Indeed, “You’re only as good as the people that help you do it,” says Paul, “and we have great sub-contractors and amazing support staff.”

In addition to its regular employees, Momentum Built also works with a series of skilled contractors on the work sites. Though most are well known by the company, others may be just starting out and hoping to become regulars. “We have a list of contractors but it is constantly changing; we try and spread the work as best we can with those regular trades because there are a lot of good people out there with no work. We introduce new subcontractors as we need to, which helps us to make sure that we are getting the market value for each trade so that we can submit a competitive tender and get the best opportunity to win the work.” All of the company’s site managers come from trade backgrounds themselves so they can better manage the site and address any issues swiftly.

Paul’s background is in large commercial fit outs and Momentum’s other Project Manager has worked on larger commercial construction projects up to the 10 million dollar mark, “So we’ve got the resources in here to do projects that are larger than what we’ve done but clients like to see that the organisation itself has done that kind of work before. So it’s just a process of gradually growing and going through those stages of building bigger and bigger projects so that clients will let you have a crack at really large jobs; we can’t just jump from a 3 million dollar job to a 10 million dollar job, even with as much qualification as our staff has.”

The company doesn’t typically do design work but is considering taking it on with some of its future work in the residential sphere. “We may do some developments residentially where we need some design work done; we’ve got a couple of architects that have expressed an interest in working with us but at the moment the clients that we have are giving us a good opportunity with all the work they have provided.” Paul says that, so far, the company has enjoyed simply building what needs to be built. “We’re very happy with the position that we are in at the moment and we will continue the way that we are going.”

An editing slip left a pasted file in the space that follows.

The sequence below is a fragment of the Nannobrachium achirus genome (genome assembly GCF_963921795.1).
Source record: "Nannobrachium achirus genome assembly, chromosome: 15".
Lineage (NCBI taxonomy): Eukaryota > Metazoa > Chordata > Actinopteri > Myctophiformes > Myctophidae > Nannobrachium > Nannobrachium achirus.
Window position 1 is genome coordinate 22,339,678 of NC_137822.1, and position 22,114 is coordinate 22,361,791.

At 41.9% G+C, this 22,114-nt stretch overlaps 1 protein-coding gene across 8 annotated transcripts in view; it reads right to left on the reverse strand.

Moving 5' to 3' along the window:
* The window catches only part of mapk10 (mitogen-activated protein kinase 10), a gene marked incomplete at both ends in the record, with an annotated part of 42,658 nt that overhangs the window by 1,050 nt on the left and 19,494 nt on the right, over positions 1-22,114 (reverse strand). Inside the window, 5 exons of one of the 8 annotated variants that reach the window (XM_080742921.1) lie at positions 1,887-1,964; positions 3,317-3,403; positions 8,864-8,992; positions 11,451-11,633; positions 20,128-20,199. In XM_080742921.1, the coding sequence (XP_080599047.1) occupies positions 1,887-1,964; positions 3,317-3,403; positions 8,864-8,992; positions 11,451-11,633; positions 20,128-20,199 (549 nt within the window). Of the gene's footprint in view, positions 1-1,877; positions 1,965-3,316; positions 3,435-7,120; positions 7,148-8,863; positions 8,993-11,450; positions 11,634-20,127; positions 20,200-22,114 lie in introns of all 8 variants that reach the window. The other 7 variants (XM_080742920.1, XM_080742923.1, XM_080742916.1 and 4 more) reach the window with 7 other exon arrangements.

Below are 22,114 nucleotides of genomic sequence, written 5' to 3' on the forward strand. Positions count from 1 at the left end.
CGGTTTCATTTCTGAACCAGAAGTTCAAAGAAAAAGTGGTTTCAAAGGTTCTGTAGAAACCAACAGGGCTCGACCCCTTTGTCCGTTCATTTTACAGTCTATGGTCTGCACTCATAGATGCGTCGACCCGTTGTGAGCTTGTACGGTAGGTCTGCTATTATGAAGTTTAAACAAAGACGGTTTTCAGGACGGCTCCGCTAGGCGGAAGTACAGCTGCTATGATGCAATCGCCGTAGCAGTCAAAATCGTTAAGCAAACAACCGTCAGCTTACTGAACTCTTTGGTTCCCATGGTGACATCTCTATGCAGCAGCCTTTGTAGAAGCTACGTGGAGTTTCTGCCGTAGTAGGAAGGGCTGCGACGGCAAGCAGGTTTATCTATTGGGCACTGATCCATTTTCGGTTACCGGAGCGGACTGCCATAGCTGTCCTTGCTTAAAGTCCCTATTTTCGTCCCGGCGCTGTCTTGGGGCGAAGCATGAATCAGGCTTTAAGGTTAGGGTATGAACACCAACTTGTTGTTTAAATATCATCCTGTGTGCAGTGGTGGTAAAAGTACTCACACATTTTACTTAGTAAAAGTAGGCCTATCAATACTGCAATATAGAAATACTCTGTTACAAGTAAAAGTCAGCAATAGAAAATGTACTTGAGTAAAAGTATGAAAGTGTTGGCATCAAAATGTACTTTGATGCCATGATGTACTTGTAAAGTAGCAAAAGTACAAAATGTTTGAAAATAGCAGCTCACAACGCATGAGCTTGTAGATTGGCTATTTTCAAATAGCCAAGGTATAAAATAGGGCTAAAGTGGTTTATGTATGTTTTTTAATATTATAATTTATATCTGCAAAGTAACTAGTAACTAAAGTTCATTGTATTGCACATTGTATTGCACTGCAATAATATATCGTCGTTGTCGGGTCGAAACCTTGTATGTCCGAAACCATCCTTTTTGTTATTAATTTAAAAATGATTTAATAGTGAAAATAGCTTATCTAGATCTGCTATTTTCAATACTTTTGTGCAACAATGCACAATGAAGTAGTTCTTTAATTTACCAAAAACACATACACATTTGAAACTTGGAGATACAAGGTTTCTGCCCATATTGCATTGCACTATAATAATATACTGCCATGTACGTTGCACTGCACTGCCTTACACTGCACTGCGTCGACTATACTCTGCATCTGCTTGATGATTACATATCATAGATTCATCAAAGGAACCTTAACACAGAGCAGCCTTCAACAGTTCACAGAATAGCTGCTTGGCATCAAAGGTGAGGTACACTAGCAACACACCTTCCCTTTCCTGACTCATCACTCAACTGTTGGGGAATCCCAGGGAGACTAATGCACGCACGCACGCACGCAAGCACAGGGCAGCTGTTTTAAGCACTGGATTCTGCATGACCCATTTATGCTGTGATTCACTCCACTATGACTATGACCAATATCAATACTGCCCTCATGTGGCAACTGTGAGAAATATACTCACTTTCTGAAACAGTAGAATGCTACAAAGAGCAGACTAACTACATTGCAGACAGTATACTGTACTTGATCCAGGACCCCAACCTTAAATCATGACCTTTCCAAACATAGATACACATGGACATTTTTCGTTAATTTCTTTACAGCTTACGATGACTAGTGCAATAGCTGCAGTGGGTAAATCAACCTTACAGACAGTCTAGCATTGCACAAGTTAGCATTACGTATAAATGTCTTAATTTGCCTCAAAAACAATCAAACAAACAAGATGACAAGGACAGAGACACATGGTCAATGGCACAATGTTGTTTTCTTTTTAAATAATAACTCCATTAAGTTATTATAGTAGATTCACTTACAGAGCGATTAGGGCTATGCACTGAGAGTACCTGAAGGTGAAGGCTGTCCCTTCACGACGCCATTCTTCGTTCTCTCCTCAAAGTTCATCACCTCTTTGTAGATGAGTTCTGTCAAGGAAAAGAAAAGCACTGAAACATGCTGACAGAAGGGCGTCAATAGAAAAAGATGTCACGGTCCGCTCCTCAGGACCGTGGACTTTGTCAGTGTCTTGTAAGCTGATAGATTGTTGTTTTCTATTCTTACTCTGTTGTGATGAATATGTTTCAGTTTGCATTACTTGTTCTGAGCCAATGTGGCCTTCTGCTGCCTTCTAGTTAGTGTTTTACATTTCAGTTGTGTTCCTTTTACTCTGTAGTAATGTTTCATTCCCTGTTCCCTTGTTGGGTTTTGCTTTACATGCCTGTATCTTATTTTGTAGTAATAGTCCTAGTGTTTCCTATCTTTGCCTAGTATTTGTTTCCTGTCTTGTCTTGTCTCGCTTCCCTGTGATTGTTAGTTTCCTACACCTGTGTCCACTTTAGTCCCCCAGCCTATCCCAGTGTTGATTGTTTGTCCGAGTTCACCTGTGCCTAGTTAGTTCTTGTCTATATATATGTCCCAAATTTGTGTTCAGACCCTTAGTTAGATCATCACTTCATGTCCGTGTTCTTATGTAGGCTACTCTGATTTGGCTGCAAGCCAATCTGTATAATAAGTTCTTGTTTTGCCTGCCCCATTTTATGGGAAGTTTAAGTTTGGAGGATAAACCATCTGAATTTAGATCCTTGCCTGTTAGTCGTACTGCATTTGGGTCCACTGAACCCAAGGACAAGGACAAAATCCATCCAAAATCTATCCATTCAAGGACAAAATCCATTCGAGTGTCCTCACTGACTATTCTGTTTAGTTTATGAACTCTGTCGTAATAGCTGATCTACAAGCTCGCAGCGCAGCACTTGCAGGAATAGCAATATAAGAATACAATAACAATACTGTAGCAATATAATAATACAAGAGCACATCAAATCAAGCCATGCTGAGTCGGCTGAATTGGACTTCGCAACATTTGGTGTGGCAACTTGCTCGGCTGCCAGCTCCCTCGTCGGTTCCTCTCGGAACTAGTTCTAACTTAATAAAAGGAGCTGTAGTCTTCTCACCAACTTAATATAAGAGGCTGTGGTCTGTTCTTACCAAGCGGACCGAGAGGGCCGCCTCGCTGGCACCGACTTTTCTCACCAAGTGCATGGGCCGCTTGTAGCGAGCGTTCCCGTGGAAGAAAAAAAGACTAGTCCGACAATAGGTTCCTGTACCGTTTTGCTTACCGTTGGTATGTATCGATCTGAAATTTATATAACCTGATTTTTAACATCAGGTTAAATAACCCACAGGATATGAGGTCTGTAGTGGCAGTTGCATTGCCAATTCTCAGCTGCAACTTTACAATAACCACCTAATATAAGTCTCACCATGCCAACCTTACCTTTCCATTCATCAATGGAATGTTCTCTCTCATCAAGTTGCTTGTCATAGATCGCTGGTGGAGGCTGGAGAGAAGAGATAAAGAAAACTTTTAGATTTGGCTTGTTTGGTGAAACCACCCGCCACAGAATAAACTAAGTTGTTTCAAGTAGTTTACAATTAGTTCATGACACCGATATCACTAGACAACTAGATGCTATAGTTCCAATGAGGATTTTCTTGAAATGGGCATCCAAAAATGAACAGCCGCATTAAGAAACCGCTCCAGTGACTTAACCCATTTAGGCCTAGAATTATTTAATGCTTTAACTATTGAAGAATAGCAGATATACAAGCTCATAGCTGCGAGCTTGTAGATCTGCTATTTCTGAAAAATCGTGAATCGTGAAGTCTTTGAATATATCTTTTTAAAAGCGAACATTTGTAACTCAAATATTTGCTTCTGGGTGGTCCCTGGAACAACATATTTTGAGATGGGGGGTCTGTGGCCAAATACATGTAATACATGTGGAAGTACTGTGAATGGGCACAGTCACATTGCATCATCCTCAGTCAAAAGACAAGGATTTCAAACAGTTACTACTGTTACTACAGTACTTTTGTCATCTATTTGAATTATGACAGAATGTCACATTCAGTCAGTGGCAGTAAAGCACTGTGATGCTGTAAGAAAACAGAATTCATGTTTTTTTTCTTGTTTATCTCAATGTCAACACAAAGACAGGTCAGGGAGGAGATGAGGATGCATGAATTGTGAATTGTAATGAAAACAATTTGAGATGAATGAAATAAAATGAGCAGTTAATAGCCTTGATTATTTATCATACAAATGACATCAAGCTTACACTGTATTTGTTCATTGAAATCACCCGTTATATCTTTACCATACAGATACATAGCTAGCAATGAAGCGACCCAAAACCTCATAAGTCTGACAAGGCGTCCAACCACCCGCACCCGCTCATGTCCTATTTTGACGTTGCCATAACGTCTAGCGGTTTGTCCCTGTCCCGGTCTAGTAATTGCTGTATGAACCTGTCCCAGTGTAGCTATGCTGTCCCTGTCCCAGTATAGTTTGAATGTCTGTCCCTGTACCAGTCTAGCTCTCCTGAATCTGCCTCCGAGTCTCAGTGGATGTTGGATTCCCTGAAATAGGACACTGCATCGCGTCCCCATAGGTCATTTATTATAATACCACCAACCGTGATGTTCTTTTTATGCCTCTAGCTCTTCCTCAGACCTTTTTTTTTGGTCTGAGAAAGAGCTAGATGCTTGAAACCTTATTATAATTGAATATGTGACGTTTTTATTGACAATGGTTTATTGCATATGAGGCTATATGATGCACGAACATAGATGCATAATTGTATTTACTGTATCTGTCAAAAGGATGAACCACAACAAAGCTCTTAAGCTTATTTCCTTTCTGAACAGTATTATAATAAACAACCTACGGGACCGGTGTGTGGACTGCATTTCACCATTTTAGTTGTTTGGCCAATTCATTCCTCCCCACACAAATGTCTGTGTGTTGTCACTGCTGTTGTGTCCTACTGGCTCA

Recently, Momentum has purchased a brand new office space. It’s an open concept space based on the concept of transparency – reflecting the company’s work ethic – though Paul tells us that in five years he would love to purchase a standalone building with a nice stock yard. Going forward, the company is looking to expand its turnover to around ten million dollars a year and has plans to break into the fields of hospitality and healthcare.

“I just want to be really good at what we do in the market that we are in, provide a good service, enjoy a good balance in life and enjoy time with my family and friends,” Paul concludes. With so many diverse jobs happening at once for so many different clients, it seems like there really isn’t anything that this dynamic company can’t do.

Home Automation

Call it ‘domotics,’ and you are likely to receive a blank stare, but refer to it as ‘smart home’ or ‘home automation,’ and you will get a nod of acknowledgement. For the past few years, consumers have heard the word ‘smart’ attached to countless products and services, from food and drink to snacks like popcorn and mobile phones, which no one seems to refer to as a ‘cellphone’ anymore. Yet what, exactly, constitutes ‘smart’?

July 10, 2020, 9:17 AM AEST